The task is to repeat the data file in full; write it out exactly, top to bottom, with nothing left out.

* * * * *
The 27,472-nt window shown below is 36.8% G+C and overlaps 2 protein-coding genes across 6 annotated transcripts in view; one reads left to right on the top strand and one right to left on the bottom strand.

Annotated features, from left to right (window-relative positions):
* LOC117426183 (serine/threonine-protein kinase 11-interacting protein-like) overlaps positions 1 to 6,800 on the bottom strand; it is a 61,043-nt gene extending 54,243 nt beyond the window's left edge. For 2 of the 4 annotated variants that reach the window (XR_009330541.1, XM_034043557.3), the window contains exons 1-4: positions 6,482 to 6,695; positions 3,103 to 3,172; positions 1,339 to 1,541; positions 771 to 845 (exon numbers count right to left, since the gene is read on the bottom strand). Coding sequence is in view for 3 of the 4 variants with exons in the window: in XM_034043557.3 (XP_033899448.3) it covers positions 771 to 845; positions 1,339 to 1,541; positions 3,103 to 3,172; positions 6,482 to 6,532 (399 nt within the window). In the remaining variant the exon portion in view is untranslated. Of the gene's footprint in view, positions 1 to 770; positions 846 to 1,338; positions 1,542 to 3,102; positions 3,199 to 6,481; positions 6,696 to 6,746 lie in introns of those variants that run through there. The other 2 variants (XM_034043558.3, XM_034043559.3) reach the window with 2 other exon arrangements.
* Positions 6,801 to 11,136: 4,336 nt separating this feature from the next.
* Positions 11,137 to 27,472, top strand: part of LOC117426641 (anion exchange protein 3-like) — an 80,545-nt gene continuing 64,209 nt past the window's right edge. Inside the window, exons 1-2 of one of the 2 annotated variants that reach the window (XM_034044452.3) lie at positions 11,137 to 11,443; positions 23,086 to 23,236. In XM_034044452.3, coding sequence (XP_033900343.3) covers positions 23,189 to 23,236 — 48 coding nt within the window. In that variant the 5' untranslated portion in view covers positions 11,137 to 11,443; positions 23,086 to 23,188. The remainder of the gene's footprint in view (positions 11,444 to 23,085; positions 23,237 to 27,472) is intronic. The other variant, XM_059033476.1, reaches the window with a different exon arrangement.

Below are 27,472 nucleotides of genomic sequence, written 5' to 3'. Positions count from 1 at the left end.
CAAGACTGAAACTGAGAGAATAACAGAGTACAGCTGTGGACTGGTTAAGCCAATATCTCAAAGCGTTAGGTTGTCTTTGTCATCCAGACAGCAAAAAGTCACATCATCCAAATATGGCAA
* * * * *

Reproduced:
The 27,472-nt window shown below is 36.8% G+C and overlaps 2 protein-coding genes across 6 annotated transcripts in view; one reads left to right on the top strand and one right to left on the bottom strand.

Annotated features, from left to right (window-relative positions):
* LOC117426183 (serine/threonine-protein kinase 11-interacting protein-like) overlaps positions 1 to 6,800 on the bottom strand; it is a 61,043-nt gene extending 54,243 nt beyond the window's left edge. For 2 of the 4 annotated variants that reach the window (XR_009330541.1, XM_034043557.3), the window contains exons 1-4: positions 6,482 to 6,695; positions 3,103 to 3,172; positions 1,339 to 1,541; positions 771 to 845 (exon numbers count right to left, since the gene is read on the bottom strand). Coding sequence is in view for 3 of the 4 variants with exons in the window: in XM_034043557.3 (XP_033899448.3) it covers positions 771 to 845; positions 1,339 to 1,541; positions 3,103 to 3,172; positions 6,482 to 6,532 (399 nt within the window). In the remaining variant the exon portion in view is untranslated. Of the gene's footprint in view, positions 1 to 770; positions 846 to 1,338; positions 1,542 to 3,102; positions 3,199 to 6,481; positions 6,696 to 6,746 lie in introns of those variants that run through there. The other 2 variants (XM_034043558.3, XM_034043559.3) reach the window with 2 other exon arrangements.
* Positions 6,801 to 11,136: 4,336 nt separating this feature from the next.
* Positions 11,137 to 27,472, top strand: part of LOC117426641 (anion exchange protein 3-like) — an 80,545-nt gene continuing 64,209 nt past the window's right edge. Inside the window, exons 1-2 of one of the 2 annotated variants that reach the window (XM_034044452.3) lie at positions 11,137 to 11,443; positions 23,086 to 23,236. In XM_034044452.3, coding sequence (XP_033900343.3) covers positions 23,189 to 23,236 — 48 coding nt within the window. In that variant the 5' untranslated portion in view covers positions 11,137 to 11,443; positions 23,086 to 23,188. The remainder of the gene's footprint in view (positions 11,444 to 23,085; positions 23,237 to 27,472) is intronic. The other variant, XM_059033476.1, reaches the window with a different exon arrangement.

Below are 27,472 nucleotides of genomic sequence, written 5' to 3'. Positions count from 1 at the left end.
CAAGACTGAAACTGAGAGAATAACAGAGTACAGCTGTGGACTGGTTAAGCCAATATCTCAAAGCGTTAGGTTGTCTTTGTCATCCAGACAGCAAAAAGTCACATCATCCAAATATGGCAA